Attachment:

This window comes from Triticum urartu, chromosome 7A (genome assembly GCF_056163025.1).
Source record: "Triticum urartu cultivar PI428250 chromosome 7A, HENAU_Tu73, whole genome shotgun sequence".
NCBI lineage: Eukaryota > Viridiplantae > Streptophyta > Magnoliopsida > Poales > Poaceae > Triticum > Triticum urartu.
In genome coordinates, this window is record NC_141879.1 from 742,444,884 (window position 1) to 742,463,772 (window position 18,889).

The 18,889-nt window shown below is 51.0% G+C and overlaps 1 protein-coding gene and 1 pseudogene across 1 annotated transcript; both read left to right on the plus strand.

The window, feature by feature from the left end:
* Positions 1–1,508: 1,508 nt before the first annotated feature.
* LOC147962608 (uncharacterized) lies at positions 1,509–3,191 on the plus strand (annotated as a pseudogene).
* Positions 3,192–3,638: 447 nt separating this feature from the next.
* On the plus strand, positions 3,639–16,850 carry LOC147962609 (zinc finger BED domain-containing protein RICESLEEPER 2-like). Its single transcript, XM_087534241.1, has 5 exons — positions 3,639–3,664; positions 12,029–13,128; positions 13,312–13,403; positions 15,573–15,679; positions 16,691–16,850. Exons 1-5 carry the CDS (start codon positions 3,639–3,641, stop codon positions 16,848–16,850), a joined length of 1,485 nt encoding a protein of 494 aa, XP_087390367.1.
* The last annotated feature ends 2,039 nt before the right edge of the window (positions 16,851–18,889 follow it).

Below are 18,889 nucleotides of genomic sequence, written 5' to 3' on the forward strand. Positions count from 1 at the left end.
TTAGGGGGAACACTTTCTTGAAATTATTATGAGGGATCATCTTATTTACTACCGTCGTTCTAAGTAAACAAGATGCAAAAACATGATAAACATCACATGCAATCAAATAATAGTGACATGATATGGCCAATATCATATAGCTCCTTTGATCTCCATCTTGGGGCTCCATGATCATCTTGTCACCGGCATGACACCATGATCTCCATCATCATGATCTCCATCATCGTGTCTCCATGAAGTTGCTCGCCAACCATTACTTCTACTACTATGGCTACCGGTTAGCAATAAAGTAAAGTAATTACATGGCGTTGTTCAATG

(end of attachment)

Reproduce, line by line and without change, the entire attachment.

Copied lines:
This window comes from Triticum urartu, chromosome 7A (genome assembly GCF_056163025.1).
Source record: "Triticum urartu cultivar PI428250 chromosome 7A, HENAU_Tu73, whole genome shotgun sequence".
NCBI lineage: Eukaryota > Viridiplantae > Streptophyta > Magnoliopsida > Poales > Poaceae > Triticum > Triticum urartu.
In genome coordinates, this window is record NC_141879.1 from 742,444,884 (window position 1) to 742,463,772 (window position 18,889).

The 18,889-nt window shown below is 51.0% G+C and overlaps 1 protein-coding gene and 1 pseudogene across 1 annotated transcript; both read left to right on the plus strand.

The window, feature by feature from the left end:
* Positions 1–1,508: 1,508 nt before the first annotated feature.
* LOC147962608 (uncharacterized) lies at positions 1,509–3,191 on the plus strand (annotated as a pseudogene).
* Positions 3,192–3,638: 447 nt separating this feature from the next.
* On the plus strand, positions 3,639–16,850 carry LOC147962609 (zinc finger BED domain-containing protein RICESLEEPER 2-like). Its single transcript, XM_087534241.1, has 5 exons — positions 3,639–3,664; positions 12,029–13,128; positions 13,312–13,403; positions 15,573–15,679; positions 16,691–16,850. Exons 1-5 carry the CDS (start codon positions 3,639–3,641, stop codon positions 16,848–16,850), a joined length of 1,485 nt encoding a protein of 494 aa, XP_087390367.1.
* The last annotated feature ends 2,039 nt before the right edge of the window (positions 16,851–18,889 follow it).

Below are 18,889 nucleotides of genomic sequence, written 5' to 3' on the forward strand. Positions count from 1 at the left end.
TTAGGGGGAACACTTTCTTGAAATTATTATGAGGGATCATCTTATTTACTACCGTCGTTCTAAGTAAACAAGATGCAAAAACATGATAAACATCACATGCAATCAAATAATAGTGACATGATATGGCCAATATCATATAGCTCCTTTGATCTCCATCTTGGGGCTCCATGATCATCTTGTCACCGGCATGACACCATGATCTCCATCATCATGATCTCCATCATCGTGTCTCCATGAAGTTGCTCGCCAACCATTACTTCTACTACTATGGCTACCGGTTAGCAATAAAGTAAAGTAATTACATGGCGTTGTTCAATG